Teva Durham is known for bringing a large scale to many of her designs, so you might wonder if a book from her about lace is going to be full of nothing but super-bulky projects full of eyelets.
There is certainly some of that in Loop-d-Loop Lace: More than 30 Novel Lace Designs for Knitters, but there are also some somewhat more traditional lace projects worked with finer yarn and smaller needles. There is not, however, a laceweight shawl anywhere to be seen. (Instead, Durham turns it on its side and makes it a skirt for an asymmetrical dress.
About the Book
- Pages: 160
- Format: hardcover
- Number of patterns: 31
- Skill level: none given but the projects in each chapter range from relatively easy to advanced
- Sizing: garments, all of which are for women, range from five to seven size offerings
- Illustrations: full-color photographs
- Knitting instructions: two pages at the back of the book cover special techniques such as casting on, shaping in lace, reading charts and finishing
- Publication date:> May 2011
The projects in Loop-d-Loop Lace are divided into five chapters based around the kind of lace knitting used or what inspired the patterns. There are chapters for mesh, eyelets, samples, leaves and doilies (again, these are the inspiration; there are no actual doilies here!).
The chapters are more or less arranged by skill level and the patterns include tops, sweaters, a skirt, a dress, wraps, pillows, a belt and more. Each chapter opens with a bit of an introduction about Durham's inspiration or the background of the techniques used. Then each pattern is shown and described before the pattern section.
This is nice because you can see the whole chapter at a glance and then just flip past the patterns that don't interest you. Another great feature in the pattern section is a close-up photo of some of the stitching, which can further illuminate a technique or just give you a better idea of what the finished product should look like.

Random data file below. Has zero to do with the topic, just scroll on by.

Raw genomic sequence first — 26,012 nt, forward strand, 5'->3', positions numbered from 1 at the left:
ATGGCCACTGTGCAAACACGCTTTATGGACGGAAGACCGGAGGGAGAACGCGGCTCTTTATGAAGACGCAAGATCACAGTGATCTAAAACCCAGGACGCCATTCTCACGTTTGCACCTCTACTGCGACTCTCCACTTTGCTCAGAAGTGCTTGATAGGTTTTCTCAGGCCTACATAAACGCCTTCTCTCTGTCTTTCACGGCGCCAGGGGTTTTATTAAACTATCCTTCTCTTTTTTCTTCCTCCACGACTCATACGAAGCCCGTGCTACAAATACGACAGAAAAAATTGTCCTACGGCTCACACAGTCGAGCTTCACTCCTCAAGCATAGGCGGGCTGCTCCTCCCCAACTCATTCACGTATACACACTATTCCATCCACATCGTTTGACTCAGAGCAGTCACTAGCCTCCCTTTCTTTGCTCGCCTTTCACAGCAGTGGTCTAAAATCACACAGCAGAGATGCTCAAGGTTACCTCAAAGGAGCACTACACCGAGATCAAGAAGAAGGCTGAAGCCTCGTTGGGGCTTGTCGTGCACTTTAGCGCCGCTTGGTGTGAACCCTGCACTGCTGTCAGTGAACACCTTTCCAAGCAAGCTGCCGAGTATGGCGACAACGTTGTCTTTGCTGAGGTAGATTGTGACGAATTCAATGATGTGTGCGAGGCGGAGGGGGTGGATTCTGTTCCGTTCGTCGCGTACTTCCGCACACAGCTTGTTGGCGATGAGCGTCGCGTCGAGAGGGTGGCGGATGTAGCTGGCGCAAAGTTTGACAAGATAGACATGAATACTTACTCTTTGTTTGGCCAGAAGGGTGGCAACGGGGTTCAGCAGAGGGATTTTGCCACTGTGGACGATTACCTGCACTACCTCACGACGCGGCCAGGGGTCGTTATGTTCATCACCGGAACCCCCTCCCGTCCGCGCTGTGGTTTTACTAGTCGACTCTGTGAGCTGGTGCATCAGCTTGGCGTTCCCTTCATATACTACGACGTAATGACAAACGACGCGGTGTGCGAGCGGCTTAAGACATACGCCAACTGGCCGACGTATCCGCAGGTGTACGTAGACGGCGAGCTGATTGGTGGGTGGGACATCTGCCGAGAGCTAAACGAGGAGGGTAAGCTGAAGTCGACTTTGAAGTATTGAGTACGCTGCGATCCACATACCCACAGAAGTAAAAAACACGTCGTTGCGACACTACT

Some of my favorite patterns include the Purse Stitch Cardigan with Flower Brooch, a perfect summertime accessory worked in a basic faggoting pattern; the Top-Down Eyelet T-Shirt, which uses eyelets without corresponding decreases to shape the raglan sleeve caps (I wanted to cast this one on immediately, but in cotton or bamboo instead of wool); and the graphic Tiger and Snail Folkloric Blouse, which has a large lace pattern on the front that looks kind of like cables, so Durham chose a cable pattern to place on the sleeves.
The Lace Leaf Cravat is one of those projects where lace is worked large, and it is a signature project of Durham's from when Loop-d-Loop first started. And the dramatic Sunray Medallion Tunic uses the center of a vintage doily to decorate the front of a sweater.
If you like lace that has a more modern look and feel, that uses different kinds of yarns and shows off patterns in unexpected ways, you're sure to enjoy Loop-d-Loop Lace. This fun and beautiful book is inspiring and shows you a multitude of ways that lace can be used and enjoyed in everyday life (now that we aren't covering everything with doilies anymore).
If you've been intimidated by lace in the past, this book also has a good range of patterns for newer lace knitters, and the larger scale of some of the projects means they'll work a little faster and it's easier to see what you're doing than it would be if you busted out the laceweight and the size 1 needles.
Fans of Durham's work who haven't knit a lot of lace will love her take on the look, too.